Wednesday, December 26, 2012

The Sleepers' Meadow

Since my first meeting, here with the Greens, D and I have been extended the hospitality of the village, which invited us to stay through Yule. This did somewhat impinge upon our original plans which were to travel by locomotive back east to spend Christmas with the children, and at the Institute. However, when a man purportedly over a hundred years old who doesn't look an hour past his prime asks one to stay and get to know the village in more detail, one can hardly argue. Well, one who catalogs the peculiar can hardly argue. D argued long that it was imprudent to remain beyond our original plans, citing the regions propensity to be blessed with thick snows into the deep of winter which can slow even locomotive travel. Of course, this excursion is not one of mechanical advancement, thus I empathize with his reluctance.

May Green, Everett's wife, whom upon first glance I had taken for a woman somewhat elder than her husband, perhaps by as much as fifteen years, though that is an uncommon practice, invited D and I to stay within their own home, but I did not want to impose. We have, therefore, retained our rooms at the inn.  However, while taking luncheon with May, I learned that indeed, she is a woman of some forty-six years. She is Everett's third wife, the first two long dead. His first wife died when both she and Everett were young, in child bed. Her name was Eliza. She and the child were laid in the Sleepers' Meadow. Here the villagers follow the traditions of the old ones who, while they do practice internment within the folds of the earth, mark the resting places of the departed by planting flowers. There is a book which Green and his father kept in which the names of all children born are written, and the names of the fallen. It is really quite the genealogical work, however, in the Sleepers' Meadow, there are no markers. However, it is said that because of her fae blood, the flowers over Everett and Eliza's daughter, who, like her grandmother, bore no name, those flowers grow taller and brighter than those over the resting places of men.

Though I have walked with May through the Sleepers' Meadow, I can only confirm that indeed, there is a rosebush which still clings somewhat more heartily to it's green than the other plants resting beneath the snow, I can not say for certain that indeed the nameless babe lies beneath. What cause for dissemblance May may have, however, is unclear.

Even in the winter, the Sleepers' Meadow is beautiful. The path from the village is laid in river stone which cuts a narrow line through the copse into a clearing surrounded by dense trees. Much of the wood here consists of the pines and spruces so common to these colder latitudes, and their snow draped greenery abuts and defines the edges of the Meadow. It is a very private place, and before entering May bade me respect the rule of Silence and Song. By May's word, it is a tradition among the Old Ones who dwelt here before that the Sleepers must not be awakened, and thus one only comes to them quietly, or with song, as music soothes the resting of the Sleepers much as it does a child.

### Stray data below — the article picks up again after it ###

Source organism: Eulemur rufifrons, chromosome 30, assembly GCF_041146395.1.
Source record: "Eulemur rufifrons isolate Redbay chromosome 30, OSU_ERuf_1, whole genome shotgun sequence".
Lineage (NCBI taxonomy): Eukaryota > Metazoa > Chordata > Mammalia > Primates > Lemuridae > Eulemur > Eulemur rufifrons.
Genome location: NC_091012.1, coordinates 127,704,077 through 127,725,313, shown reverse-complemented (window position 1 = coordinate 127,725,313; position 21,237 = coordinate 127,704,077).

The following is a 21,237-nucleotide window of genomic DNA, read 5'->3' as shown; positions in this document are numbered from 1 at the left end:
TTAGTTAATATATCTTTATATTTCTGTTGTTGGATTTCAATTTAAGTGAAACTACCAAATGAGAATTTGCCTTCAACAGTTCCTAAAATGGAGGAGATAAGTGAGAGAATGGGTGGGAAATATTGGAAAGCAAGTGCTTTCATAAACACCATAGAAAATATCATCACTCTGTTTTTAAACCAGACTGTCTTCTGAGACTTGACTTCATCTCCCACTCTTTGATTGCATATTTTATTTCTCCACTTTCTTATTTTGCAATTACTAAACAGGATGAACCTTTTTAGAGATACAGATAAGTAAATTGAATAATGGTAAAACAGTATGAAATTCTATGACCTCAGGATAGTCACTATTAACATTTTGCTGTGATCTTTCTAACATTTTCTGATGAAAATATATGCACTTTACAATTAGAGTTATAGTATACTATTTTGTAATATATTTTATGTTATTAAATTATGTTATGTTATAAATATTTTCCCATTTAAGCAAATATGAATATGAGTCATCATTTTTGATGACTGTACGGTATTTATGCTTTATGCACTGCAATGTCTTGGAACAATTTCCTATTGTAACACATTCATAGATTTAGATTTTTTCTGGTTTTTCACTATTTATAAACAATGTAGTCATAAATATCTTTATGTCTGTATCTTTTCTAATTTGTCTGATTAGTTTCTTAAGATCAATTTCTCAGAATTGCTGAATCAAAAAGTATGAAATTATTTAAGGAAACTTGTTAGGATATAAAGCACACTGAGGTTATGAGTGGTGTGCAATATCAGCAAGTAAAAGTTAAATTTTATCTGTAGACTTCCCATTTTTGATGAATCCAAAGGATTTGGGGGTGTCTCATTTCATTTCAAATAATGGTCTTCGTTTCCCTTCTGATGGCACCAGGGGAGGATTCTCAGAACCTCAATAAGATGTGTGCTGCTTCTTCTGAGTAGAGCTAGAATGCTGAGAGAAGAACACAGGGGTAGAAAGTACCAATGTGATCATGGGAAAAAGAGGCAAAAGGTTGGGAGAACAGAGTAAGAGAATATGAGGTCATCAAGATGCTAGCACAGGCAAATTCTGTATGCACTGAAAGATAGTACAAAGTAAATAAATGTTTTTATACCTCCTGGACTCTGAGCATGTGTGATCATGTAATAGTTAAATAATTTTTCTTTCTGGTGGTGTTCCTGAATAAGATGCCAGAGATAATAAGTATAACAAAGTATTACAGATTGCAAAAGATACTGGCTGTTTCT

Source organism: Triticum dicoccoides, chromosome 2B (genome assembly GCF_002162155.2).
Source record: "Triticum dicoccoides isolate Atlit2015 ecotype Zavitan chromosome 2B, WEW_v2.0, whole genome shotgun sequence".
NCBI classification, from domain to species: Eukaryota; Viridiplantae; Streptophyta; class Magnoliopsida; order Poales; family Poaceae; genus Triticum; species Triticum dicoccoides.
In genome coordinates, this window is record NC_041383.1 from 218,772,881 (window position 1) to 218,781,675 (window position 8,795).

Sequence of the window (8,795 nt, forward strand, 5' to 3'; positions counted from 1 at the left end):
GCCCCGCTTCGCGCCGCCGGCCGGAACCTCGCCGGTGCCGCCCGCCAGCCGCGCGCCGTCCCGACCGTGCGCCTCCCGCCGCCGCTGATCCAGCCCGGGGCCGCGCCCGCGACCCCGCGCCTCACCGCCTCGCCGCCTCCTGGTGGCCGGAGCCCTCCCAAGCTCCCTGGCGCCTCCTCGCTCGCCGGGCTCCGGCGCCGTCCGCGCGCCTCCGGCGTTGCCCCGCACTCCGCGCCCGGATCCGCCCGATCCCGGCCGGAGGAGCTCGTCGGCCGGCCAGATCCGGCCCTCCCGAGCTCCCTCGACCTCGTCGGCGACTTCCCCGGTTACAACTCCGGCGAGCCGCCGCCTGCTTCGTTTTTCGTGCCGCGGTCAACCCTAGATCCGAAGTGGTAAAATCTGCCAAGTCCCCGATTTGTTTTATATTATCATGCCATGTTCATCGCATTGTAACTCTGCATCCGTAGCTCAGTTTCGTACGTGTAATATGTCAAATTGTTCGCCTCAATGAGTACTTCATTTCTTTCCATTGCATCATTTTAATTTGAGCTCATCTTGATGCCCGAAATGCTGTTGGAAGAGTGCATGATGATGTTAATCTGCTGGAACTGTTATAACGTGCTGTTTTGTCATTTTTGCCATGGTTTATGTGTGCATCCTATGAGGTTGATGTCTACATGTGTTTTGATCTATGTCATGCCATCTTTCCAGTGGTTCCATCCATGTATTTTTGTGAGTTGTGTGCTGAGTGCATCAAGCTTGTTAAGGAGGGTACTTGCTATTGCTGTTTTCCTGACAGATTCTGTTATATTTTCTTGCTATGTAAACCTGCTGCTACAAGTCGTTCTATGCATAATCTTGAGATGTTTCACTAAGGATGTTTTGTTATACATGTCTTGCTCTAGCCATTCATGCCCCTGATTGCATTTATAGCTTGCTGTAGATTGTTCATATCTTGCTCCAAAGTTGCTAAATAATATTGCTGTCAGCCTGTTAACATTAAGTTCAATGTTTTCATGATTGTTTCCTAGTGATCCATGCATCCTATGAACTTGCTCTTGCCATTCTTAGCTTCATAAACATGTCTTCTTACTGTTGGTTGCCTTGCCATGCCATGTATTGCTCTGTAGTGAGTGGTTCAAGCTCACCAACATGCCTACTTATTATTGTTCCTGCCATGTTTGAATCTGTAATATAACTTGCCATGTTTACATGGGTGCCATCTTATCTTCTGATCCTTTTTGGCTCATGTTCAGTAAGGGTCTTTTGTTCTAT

Per the local custom, May brought with her a sprig of evergreen to lay at the feet of her father, and she sang a sweet yet wordless tune while clearing away the detritus of the most recent windstorm from both her mother and father's resting places.  When she finished she waved her hand in circles toward me, which first I took for a symbolic gesture relating to the cyclic nature of life and death, as D and I observed in our recent trip into the Smokey Mountains, however, the solicitous look on her face informed me of my mistake. She was inviting me to sing as well. As I did not know any songs for the occasion, I merely offered a Kyrie Eleison, before we left.  We were halfway back to the village when May broke the spell of quiet.

"I'm afraid, you know."


She placed a hand on her abdomen, "I don't want to lay beside Eliza yet."

"Are you ill?"


"Are you certain?"

She smiled darkly. "My age, of course. I hardly believed it myself, after all these years, but yes. I'm certain. I know that Everett was born to one of the Old Ones, and he does have a daughter, by his second wife, Geraldine, may her Sleep be whole, but I'm old to be having my first child."

What does one say to that? Surely she read my mind, for she continued, "I am telling you this because I know what you do. You keep our stories, and I want you to know, should you come back this time next year, perhaps you will find me with a tiny child with wisps of blue light on the brow, or perhaps you will find a new daffodils peeking up in the earliest thaw." She took my hands, "Daffodils, not tulips, not roses. Daffodils. When you return, I feel in my whole self you will, then if you find Daffodils in the Sleepers' Meadow, will you greet me with song?"